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Sharing the Beauty of Books

There’s beauty in books. You can find a best friend, take off on an adventure, or explore a part of the world you’ve never heard of before. Reading is a pleasure, but because there’s so much your kids have to read for school, they may have come to view reading as a difficult, tedious chore.

Instilling the love of reading in a child is one of the greatest gifts you can give. Showing Junior how reading is relaxing, exciting, and something you yourself look forward to is the best way to get your child hooked on books. It’s not that hard to do – just pick up a magazine while you’re sitting in the family room or read a novel while the kids are watching a cartoon (it’s a great way to tune out Bugs Bunny or Sponge Bob!). Consider scheduling 20 or 30 minutes a day of family reading time after dinner, letting everyone read something just for fun, not necessarily for school.

If you need a few ideas for fun books your kids will enjoy, check out these recent releases:

AGES 3-6

Chuckling Ducklings and Baby Animal Friends, by Aaron Zenz, (Walker Press, 2011), $15.99. A cute, fun way to introduce the names of baby animals to your own little ones. Darling illustrations will make your young readers cackle with joy as they learn the special baby names of the adult animals they’ve seen at home or in a zoo.

AGES 4-8

I Want My Hat Back, by Jon Klassen, (Candlewick Press, 2011), $15.99. The bear has lost his hat. He wants it back. He asks all the animals he sees if they have seen his beloved hat. The fox says no. The frog says no. Every animal says no. Then, the bear remembers something about one of the animals and back tracks his steps with a renewed purpose. A hilariously repetitive tale with simple, wry illustrations bring kids in on the joke early in the story.

Scapegoat: The Story of a Goat Named Oat and a Chewed-up Coat,

by Dean Hale, (Bloomsbury, 2011), $16.99. A hole in the boat? It must be the goat! That’s what Jimmy Choat would have his mom believe. In fact, Jimmy blames the family goat poor Patsy Petunia Oat, for just about everything that goes wrong. But Patsy knows who the real culprit is, and soon the Choat family will not blame Patsy Petunia Oat for every missing coat! A rhyme-happy book with uproarious illustrations.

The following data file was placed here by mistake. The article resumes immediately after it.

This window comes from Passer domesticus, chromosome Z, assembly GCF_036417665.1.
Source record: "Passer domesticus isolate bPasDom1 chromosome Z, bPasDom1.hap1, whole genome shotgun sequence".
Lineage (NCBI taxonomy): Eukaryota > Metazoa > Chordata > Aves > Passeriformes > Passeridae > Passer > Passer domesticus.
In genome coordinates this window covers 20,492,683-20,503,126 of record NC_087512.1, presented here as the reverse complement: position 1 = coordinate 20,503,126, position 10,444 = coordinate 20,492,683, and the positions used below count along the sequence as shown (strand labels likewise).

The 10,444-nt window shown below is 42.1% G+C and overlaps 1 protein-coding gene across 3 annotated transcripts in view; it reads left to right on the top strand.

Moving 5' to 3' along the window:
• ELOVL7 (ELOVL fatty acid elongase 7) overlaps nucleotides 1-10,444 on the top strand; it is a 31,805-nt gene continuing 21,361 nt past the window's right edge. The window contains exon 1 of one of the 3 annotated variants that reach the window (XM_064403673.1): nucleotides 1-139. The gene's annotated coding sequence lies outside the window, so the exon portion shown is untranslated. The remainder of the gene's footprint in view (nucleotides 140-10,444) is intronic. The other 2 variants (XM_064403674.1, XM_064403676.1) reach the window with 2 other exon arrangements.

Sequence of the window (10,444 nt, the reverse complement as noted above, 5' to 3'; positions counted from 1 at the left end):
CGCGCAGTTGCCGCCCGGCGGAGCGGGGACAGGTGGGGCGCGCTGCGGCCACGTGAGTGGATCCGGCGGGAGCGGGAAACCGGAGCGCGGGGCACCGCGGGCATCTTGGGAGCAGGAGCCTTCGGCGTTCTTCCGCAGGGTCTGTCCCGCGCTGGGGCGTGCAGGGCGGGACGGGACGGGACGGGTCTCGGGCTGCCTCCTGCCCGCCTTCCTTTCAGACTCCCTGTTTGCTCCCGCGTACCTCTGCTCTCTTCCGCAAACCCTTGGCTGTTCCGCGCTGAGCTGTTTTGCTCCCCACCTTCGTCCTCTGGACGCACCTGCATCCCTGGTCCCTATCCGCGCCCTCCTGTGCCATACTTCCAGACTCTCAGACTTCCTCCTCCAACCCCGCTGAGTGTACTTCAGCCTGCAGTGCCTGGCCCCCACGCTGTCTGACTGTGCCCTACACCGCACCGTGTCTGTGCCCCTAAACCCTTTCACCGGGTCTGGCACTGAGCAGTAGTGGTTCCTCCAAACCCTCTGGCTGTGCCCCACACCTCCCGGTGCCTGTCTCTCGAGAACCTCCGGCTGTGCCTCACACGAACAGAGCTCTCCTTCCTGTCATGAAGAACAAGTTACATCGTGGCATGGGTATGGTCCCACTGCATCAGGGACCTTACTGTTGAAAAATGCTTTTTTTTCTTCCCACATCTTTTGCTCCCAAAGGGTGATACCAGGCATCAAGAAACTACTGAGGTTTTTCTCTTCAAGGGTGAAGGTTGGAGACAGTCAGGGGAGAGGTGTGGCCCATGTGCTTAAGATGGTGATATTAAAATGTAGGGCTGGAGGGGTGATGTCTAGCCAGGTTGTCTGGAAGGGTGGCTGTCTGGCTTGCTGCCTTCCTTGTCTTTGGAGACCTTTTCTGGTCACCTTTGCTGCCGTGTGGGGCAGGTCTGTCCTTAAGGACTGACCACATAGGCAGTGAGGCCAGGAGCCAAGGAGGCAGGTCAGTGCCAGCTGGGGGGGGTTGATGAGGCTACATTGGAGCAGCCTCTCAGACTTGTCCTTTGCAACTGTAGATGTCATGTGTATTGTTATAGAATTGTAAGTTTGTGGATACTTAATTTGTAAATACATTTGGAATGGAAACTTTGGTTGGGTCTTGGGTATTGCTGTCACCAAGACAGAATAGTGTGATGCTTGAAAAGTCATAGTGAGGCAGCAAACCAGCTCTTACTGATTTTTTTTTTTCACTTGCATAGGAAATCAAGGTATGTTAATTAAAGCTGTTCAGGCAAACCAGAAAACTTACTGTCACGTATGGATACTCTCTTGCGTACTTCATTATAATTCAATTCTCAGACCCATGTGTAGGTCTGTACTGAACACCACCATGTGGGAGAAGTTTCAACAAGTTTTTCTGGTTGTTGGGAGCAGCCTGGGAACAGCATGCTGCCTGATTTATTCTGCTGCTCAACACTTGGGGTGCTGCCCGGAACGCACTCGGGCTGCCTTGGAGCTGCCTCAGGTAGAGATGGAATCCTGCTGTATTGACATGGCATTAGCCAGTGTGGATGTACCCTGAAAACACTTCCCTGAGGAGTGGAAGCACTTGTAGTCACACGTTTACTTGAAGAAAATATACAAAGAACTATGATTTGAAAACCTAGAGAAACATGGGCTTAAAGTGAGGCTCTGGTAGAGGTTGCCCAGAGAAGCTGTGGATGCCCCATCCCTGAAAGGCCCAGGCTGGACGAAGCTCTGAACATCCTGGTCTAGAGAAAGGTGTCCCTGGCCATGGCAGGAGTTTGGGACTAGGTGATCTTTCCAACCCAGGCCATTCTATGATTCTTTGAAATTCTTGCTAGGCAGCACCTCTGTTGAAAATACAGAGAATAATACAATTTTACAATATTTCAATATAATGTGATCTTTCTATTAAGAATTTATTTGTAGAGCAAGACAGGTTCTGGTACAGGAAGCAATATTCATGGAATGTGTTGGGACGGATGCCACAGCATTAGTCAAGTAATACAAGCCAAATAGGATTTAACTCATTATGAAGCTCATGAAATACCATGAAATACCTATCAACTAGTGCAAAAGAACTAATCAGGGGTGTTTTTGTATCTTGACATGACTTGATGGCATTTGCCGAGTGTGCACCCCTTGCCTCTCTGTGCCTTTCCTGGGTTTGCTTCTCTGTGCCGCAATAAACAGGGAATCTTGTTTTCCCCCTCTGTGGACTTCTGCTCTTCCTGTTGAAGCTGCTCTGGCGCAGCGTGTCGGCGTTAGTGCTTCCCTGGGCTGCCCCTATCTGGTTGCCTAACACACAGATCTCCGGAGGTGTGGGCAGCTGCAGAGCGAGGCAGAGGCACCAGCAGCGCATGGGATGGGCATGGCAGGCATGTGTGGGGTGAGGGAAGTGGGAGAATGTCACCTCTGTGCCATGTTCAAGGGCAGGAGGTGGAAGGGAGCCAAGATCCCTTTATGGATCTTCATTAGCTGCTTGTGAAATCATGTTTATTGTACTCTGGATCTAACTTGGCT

Jo MacDonald Saw a Pond, by Mary Quattlebaum, (Dawn Publications, 2011), $8.95 paperback; $16.95 hardback. We’ve all heard the story of Old MacDonald and his farm. This book tells the story of his granddaughter, little Jo MacDonald, and the things she observes in and around a pond. Readers of all ages can sing the familiar tune as they learn about fish and animals that make “a swish-swish here and a blurp-blurp there” during a busy day at the pond. Vibrant watercolors bring the lively creatures of the pond to life while activities and additional information give young readers extra incentive to learn about the world around them.

The Great Race, by Kevin O’Malley, (Walker Press, 2011), $16.99. Nate Tortoise has had enough of Lever Lapin and his fascination with himself. “I am so beautiful that when I look at myself I scream with joy,” Nate hears the haughty hare say over lunch one day. Nate accidentally challenges Lever to a race and, well, you know the ending of this Tortoise and the Hare tale. Read this one to your kids, though, and you’ll get a kick out of the pun at the end.


Americapedia: Taking the Dumb Out of Freedom, by Jodi Lynn Anderson, Daniel Ehrenhaft, and Andisheh Nouraee, (Walker Press, 2011), $16.99. In this blend of wit and information, tweens and teens will learn about the day-to-day workings of the U.S. government. Using well-written, edgy humor (reminiscent of the Daily Show), the authors discuss significant historical and current topics (“The Issues American Like to Yell about Most”), explain how they unfolded, and why they are important in the political and governmental arenas. The last chapter urges readers to get involved, that “democracy isn’t a spectator sport,” and gives web site information that allows readers to log on and get involved.